Airline passengers at Chicago’s O’Hare Airport can expect delays and disruption Tuesday as hundreds of workers walk out demanding a $15 minimum hourly wage and union rights.
About 600 cabin cleaners, janitors, wheelchair attendants and baggage handlers have committed to the strike – termed a ‘Day of Disruption’ and is a part of the nationwide ‘Fight for $15’ movement.
Despite the planned action, officials from both United and American told NBC Chicago that they were planning ahead to ensure there would be no effect on service.
The workers are all employed by private contractors to the airport and so are not union members – but they trying to organize with the help of Service Employees International Union (SEIU) Local 1.
They’re also expected to be joined by around up to 2,000 supporters in a picket outside the airport. This will be the first strike since Donald Trump won the presidency.
Tom Balanoff, president of the SEIU Local 1, said the strike was necessary for the workers.
‘They provide vital services. They’re adults trying to support their family,’ he said. ‘The airport needs to be an economic engine for the entire city.’
Some of those at O’Hare currently work for $10.50 per hour – the minimum hourly wage in Chicago, according to CNN Money.
And that makes it tough to survive, according to Kisha Rivera, a cabin cleaner at O’Hare who says some of her colleagues sleep in the airport because they can’t afford apartments.
‘We work so hard and we hardly even get breaks,’ she said. ‘When we go from plane to plane, we can’t even go to the bathroom.’
Employees took the strike vote around two weeks ago, and announced it on November 21.
They deliberately delayed the strike until after Thanksgiving because they ‘care about their passengers,’ Balanoff said.
‘The workers aren’t necessarily striking to shut the airport down,’ he said – just ‘to elevate their message and their concern.’
He added that the employees are hoping the public will support the action and demands for higher wages.
Both United and American airlines have said they are working to manage and negate possible disruption to their services.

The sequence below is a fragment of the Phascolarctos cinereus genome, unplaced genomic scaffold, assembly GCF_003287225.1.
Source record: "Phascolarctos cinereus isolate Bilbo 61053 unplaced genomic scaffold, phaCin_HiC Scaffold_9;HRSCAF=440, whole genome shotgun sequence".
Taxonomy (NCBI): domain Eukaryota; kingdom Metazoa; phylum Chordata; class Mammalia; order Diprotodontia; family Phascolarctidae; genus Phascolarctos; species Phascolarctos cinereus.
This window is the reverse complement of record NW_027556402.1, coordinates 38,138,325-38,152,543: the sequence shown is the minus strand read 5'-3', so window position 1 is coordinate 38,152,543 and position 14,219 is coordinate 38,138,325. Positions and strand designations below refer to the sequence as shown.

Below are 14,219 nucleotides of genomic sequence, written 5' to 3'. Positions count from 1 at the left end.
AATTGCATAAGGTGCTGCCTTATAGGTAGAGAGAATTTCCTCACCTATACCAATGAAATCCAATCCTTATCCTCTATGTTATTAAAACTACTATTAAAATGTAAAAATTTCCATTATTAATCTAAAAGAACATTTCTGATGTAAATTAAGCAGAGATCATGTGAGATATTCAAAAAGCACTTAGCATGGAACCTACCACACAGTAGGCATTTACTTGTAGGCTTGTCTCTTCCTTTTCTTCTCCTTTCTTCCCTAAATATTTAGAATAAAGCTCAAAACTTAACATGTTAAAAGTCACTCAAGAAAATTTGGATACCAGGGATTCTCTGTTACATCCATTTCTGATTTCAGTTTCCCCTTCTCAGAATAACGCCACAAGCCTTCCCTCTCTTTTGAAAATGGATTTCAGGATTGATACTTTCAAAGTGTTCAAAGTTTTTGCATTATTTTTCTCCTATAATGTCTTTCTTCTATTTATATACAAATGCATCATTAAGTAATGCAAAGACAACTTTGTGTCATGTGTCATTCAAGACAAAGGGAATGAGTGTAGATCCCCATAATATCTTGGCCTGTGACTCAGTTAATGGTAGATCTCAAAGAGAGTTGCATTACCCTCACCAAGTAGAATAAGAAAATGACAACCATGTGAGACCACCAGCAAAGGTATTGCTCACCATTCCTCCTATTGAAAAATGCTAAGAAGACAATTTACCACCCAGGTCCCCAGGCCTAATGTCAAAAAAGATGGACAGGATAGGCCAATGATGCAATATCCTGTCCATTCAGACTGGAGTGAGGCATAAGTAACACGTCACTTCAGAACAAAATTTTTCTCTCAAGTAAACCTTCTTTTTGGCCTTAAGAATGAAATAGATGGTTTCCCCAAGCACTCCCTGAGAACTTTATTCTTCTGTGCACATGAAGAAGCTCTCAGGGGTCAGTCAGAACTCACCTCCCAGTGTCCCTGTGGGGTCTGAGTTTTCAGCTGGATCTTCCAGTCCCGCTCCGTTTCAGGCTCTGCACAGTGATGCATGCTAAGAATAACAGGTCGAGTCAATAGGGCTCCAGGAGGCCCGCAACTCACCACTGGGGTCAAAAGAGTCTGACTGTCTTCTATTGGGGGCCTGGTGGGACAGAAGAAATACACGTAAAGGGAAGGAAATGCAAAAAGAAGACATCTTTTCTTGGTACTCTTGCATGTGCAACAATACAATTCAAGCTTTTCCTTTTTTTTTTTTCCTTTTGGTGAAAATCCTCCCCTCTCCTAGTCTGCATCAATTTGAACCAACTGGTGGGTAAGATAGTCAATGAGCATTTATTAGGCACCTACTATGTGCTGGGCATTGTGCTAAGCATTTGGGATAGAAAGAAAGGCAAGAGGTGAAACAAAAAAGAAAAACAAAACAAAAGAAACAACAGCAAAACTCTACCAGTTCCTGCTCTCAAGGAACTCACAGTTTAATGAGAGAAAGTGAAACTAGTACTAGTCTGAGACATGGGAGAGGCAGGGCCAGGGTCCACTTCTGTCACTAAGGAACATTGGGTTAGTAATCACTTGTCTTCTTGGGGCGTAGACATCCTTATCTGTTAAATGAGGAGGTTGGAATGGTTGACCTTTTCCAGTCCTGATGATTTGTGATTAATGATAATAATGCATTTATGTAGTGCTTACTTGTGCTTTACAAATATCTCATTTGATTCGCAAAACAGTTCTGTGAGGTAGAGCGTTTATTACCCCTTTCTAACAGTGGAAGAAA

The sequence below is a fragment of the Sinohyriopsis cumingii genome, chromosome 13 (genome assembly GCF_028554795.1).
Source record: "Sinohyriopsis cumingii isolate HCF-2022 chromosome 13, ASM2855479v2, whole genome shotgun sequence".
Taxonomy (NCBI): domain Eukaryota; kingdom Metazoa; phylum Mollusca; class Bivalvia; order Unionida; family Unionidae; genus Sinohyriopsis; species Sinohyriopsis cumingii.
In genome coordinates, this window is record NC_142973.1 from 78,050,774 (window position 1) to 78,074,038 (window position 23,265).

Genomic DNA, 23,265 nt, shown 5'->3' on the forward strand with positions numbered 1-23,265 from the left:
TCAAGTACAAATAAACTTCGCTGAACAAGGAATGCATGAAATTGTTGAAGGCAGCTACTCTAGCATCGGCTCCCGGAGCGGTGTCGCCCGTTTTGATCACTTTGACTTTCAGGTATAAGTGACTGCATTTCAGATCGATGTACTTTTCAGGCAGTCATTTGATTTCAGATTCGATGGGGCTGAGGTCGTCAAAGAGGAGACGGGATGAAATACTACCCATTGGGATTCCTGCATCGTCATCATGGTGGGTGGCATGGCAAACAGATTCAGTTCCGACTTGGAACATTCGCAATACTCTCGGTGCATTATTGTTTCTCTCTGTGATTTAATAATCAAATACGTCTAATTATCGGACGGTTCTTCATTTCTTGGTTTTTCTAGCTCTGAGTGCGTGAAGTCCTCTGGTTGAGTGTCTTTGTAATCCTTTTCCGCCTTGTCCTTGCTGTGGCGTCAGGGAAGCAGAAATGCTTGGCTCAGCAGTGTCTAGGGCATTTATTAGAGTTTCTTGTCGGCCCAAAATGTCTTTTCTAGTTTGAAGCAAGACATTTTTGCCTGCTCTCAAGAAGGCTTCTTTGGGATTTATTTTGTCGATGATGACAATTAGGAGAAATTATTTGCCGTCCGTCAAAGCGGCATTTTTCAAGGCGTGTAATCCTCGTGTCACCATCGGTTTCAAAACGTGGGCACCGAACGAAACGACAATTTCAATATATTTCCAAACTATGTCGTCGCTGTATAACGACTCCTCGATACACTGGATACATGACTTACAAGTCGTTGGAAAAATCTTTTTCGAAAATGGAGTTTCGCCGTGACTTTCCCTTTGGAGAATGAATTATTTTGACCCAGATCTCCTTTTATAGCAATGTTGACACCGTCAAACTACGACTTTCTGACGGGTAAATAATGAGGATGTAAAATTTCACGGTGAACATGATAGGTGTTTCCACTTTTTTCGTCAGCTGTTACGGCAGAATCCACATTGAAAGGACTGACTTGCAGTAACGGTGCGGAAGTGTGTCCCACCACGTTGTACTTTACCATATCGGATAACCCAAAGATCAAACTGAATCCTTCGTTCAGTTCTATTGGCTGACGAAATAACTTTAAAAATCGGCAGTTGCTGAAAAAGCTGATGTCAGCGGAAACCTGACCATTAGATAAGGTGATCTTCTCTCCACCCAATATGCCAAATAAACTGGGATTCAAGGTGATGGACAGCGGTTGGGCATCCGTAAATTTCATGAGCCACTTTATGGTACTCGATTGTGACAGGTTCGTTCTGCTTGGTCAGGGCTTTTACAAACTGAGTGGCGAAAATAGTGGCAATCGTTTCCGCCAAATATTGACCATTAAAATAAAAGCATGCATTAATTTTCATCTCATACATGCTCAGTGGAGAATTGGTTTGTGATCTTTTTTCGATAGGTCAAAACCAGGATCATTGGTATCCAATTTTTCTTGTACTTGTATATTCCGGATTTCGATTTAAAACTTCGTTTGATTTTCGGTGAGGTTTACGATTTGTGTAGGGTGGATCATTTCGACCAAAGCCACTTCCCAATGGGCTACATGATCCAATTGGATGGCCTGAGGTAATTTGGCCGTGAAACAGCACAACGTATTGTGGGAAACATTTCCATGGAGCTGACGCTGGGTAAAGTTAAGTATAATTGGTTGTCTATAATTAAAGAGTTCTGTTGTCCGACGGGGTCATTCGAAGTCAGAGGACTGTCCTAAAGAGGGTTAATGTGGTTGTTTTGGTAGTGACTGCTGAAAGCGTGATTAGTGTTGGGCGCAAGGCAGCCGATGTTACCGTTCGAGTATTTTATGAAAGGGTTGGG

‘We are working closely with our vendors to ensure there is no disruption to our operation,’ said American Airlines spokesperson Leslie Scott.
‘American supports better pay for workers across the board, but does not believe initiatives should target a specific group or industry,’ Scott added.
And United spokesperson Charles Hobart said in a statement: ‘We are taking the necessary steps to ensure a safe and on-time operation for our customers.’
Chicago Department of Aviation officials also say they don’t anticipate disruptions.
Joseph Schwieterman, a transportation expert and professor at DePaul University in Chicago, told CNN Money said the walk out probably wouldn’t leave passengers stranded, but might cause issues in the smooth running of the airport.
‘Some planes may not get fully cleaned, and bag handling may have some snafus,’ he suggested.
The contracted workers are employed by Prospect Airport Services, AirScrub Inc. and the city of Chicago.
The strike is part of a nationwide campaign by ‘Fight for $15’, which advocates higher hourly wages across the board.
The O’Hare employees will be joined in their strike by protesters at 20 airports around the country.
In the city and nationally, fast food workers – including those at McDonald’s franchises – will also walk out, as will Uber drivers and home care workers, CNN Money said.